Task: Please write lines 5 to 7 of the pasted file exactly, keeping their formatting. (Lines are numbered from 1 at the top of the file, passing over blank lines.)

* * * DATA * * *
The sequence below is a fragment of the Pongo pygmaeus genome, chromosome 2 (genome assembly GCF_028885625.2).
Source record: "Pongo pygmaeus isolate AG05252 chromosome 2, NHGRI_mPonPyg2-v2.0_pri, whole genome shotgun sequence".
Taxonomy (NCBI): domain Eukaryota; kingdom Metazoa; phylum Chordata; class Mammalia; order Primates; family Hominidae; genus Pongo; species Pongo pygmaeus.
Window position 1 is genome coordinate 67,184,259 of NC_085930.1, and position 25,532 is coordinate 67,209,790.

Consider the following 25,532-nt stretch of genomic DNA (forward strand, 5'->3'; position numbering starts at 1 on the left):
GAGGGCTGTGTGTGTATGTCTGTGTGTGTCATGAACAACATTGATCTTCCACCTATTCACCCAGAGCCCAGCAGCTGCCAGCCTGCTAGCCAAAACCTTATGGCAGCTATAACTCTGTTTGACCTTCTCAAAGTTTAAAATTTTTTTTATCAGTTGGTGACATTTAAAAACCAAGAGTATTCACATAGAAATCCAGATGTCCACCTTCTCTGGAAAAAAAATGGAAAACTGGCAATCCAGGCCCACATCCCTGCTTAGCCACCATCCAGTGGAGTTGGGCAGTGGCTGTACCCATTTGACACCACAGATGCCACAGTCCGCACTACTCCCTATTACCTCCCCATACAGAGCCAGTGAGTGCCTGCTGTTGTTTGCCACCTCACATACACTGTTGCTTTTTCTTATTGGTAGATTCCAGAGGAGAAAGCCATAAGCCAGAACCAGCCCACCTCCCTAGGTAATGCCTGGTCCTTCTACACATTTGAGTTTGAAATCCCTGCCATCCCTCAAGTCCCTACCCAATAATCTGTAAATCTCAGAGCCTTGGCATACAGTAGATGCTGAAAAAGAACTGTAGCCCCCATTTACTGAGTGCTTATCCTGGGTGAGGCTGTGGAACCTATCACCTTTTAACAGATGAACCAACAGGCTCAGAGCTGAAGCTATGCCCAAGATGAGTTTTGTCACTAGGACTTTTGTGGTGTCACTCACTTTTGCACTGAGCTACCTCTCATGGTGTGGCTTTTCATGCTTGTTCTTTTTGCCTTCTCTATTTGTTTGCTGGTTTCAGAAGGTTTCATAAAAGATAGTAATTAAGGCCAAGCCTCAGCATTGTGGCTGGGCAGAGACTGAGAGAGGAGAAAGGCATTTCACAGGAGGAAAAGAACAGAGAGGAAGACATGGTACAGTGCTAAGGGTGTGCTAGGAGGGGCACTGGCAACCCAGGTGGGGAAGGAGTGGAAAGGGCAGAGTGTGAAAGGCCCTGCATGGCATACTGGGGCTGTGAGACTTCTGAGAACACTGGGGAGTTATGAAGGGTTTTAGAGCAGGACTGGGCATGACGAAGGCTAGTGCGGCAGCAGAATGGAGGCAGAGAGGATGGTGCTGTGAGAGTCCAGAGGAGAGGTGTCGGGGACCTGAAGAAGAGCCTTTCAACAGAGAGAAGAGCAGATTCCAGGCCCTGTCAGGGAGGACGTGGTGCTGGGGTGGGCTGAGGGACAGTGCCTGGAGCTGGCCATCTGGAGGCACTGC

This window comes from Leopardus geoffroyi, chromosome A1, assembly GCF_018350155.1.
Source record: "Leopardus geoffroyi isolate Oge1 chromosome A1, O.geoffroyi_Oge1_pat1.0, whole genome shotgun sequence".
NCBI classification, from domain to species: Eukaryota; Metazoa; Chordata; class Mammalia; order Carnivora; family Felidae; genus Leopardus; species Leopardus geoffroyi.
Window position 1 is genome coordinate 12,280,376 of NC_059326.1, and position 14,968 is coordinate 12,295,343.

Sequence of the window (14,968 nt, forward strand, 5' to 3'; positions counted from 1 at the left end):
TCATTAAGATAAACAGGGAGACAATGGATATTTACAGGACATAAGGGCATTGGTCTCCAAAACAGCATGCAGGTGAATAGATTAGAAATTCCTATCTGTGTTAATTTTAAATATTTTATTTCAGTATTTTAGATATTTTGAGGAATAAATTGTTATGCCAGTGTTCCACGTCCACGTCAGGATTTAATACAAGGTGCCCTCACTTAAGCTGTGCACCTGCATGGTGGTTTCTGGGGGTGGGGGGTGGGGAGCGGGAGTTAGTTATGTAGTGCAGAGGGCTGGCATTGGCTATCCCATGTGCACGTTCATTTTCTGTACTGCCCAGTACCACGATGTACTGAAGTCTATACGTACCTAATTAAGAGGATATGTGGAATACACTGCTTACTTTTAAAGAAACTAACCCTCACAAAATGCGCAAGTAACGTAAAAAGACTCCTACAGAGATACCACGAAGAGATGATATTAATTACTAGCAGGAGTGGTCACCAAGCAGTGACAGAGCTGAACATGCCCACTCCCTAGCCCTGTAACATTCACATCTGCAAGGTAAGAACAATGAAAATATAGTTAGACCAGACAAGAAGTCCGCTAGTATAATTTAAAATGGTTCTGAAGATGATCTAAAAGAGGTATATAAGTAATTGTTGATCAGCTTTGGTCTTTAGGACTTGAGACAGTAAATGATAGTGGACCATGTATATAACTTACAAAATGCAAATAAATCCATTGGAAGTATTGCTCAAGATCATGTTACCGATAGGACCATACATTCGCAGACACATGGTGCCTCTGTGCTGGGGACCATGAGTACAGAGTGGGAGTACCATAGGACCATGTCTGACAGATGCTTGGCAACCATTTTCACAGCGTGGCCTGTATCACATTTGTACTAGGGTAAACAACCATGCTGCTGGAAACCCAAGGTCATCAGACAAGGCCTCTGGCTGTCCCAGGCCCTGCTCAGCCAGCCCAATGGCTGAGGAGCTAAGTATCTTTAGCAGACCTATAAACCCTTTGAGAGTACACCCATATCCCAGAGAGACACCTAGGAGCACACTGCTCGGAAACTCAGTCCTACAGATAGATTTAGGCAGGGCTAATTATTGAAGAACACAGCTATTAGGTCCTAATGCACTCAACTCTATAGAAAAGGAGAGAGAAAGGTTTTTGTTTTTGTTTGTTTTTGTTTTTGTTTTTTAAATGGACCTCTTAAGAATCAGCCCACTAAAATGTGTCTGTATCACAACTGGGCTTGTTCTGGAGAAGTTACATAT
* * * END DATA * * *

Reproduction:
Consider the following 25,532-nt stretch of genomic DNA (forward strand, 5'->3'; position numbering starts at 1 on the left):
GAGGGCTGTGTGTGTATGTCTGTGTGTGTCATGAACAACATTGATCTTCCACCTATTCACCCAGAGCCCAGCAGCTGCCAGCCTGCTAGCCAAAACCTTATGGCAGCTATAACTCTGTTTGACCTTCTCAAAGTTTAAAATTTTTTTTATCAGTTGGTGACATTTAAAAACCAAGAGTATTCACATAGAAATCCAGATGTCCACCTTCTCTGGAAAAAAAATGGAAAACTGGCAATCCAGGCCCACATCCCTGCTTAGCCACCATCCAGTGGAGTTGGGCAGTGGCTGTACCCATTTGACACCACAGATGCCACAGTCCGCACTACTCCCTATTACCTCCCCATACAGAGCCAGTGAGTGCCTGCTGTTGTTTGCCACCTCACATACACTGTTGCTTTTTCTTATTGGTAGATTCCAGAGGAGAAAGCCATAAGCCAGAACCAGCCCACCTCCCTAGGTAATGCCTGGTCCTTCTACACATTTGAGTTTGAAATCCCTGCCATCCCTCAAGTCCCTACCCAATAATCTGTAAATCTCAGAGCCTTGGCATACAGTAGATGCTGAAAAAGAACTGTAGCCCCCATTTACTGAGTGCTTATCCTGGGTGAGGCTGTGGAACCTATCACCTTTTAACAGATGAACCAACAGGCTCAGAGCTGAAGCTATGCCCAAGATGAGTTTTGTCACTAGGACTTTTGTGGTGTCACTCACTTTTGCACTGAGCTACCTCTCATGGTGTGGCTTTTCATGCTTGTTCTTTTTGCCTTCTCTATTTGTTTGCTGGTTTCAGAAGGTTTCATAAAAGATAGTAATTAAGGCCAAGCCTCAGCATTGTGGCTGGGCAGAGACTGAGAGAGGAGAAAGGCATTTCACAGGAGGAAAAGAACAGAGAGGAAGACATGGTACAGTGCTAAGGGTGTGCTAGGAGGGGCACTGGCAACCCAGGTGGGGAAGGAGTGGAAAGGGCAGAGTGTGAAAGGCCCTGCATGGCATACTGGGGCTGTGAGACTTCTGAGAACACTGGGGAGTTATGAAGGGTTTTAGAGCAGGACTGGGCATGACGAAGGCTAGTGCGGCAGCAGAATGGAGGCAGAGAGGATGGTGCTGTGAGAGTCCAGAGGAGAGGTGTCGGGGACCTGAAGAAGAGCCTTTCAACAGAGAGAAGAGCAGATTCCAGGCCCTGTCAGGGAGGACGTGGTGCTGGGGTGGGCTGAGGGACAGTGCCTGGAGCTGGCCATCTGGAGGCACTGC

This window comes from Leopardus geoffroyi, chromosome A1, assembly GCF_018350155.1.